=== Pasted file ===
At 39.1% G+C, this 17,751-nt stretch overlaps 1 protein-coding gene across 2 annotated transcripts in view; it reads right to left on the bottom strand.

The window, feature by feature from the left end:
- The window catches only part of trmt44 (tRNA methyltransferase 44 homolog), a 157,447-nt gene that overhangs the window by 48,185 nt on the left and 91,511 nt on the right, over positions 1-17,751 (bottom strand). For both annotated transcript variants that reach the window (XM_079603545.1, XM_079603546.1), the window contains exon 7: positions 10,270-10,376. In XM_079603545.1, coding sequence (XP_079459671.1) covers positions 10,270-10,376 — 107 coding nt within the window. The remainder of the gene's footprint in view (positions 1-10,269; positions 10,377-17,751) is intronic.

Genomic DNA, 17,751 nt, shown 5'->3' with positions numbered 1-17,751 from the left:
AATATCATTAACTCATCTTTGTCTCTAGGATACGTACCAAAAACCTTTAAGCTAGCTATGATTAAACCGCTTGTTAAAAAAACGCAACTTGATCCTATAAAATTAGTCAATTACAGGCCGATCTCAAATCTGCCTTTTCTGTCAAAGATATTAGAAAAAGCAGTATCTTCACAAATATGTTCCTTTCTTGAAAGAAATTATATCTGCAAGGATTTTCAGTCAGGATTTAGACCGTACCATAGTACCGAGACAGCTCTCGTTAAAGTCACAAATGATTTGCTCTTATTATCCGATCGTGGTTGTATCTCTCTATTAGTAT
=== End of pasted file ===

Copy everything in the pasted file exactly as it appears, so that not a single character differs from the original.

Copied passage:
At 39.1% G+C, this 17,751-nt stretch overlaps 1 protein-coding gene across 2 annotated transcripts in view; it reads right to left on the bottom strand.

The window, feature by feature from the left end:
- The window catches only part of trmt44 (tRNA methyltransferase 44 homolog), a 157,447-nt gene that overhangs the window by 48,185 nt on the left and 91,511 nt on the right, over positions 1-17,751 (bottom strand). For both annotated transcript variants that reach the window (XM_079603545.1, XM_079603546.1), the window contains exon 7: positions 10,270-10,376. In XM_079603545.1, coding sequence (XP_079459671.1) covers positions 10,270-10,376 — 107 coding nt within the window. The remainder of the gene's footprint in view (positions 1-10,269; positions 10,377-17,751) is intronic.

Genomic DNA, 17,751 nt, shown 5'->3' with positions numbered 1-17,751 from the left:
AATATCATTAACTCATCTTTGTCTCTAGGATACGTACCAAAAACCTTTAAGCTAGCTATGATTAAACCGCTTGTTAAAAAAACGCAACTTGATCCTATAAAATTAGTCAATTACAGGCCGATCTCAAATCTGCCTTTTCTGTCAAAGATATTAGAAAAAGCAGTATCTTCACAAATATGTTCCTTTCTTGAAAGAAATTATATCTGCAAGGATTTTCAGTCAGGATTTAGACCGTACCATAGTACCGAGACAGCTCTCGTTAAAGTCACAAATGATTTGCTCTTATTATCCGATCGTGGTTGTATCTCTCTATTAGTAT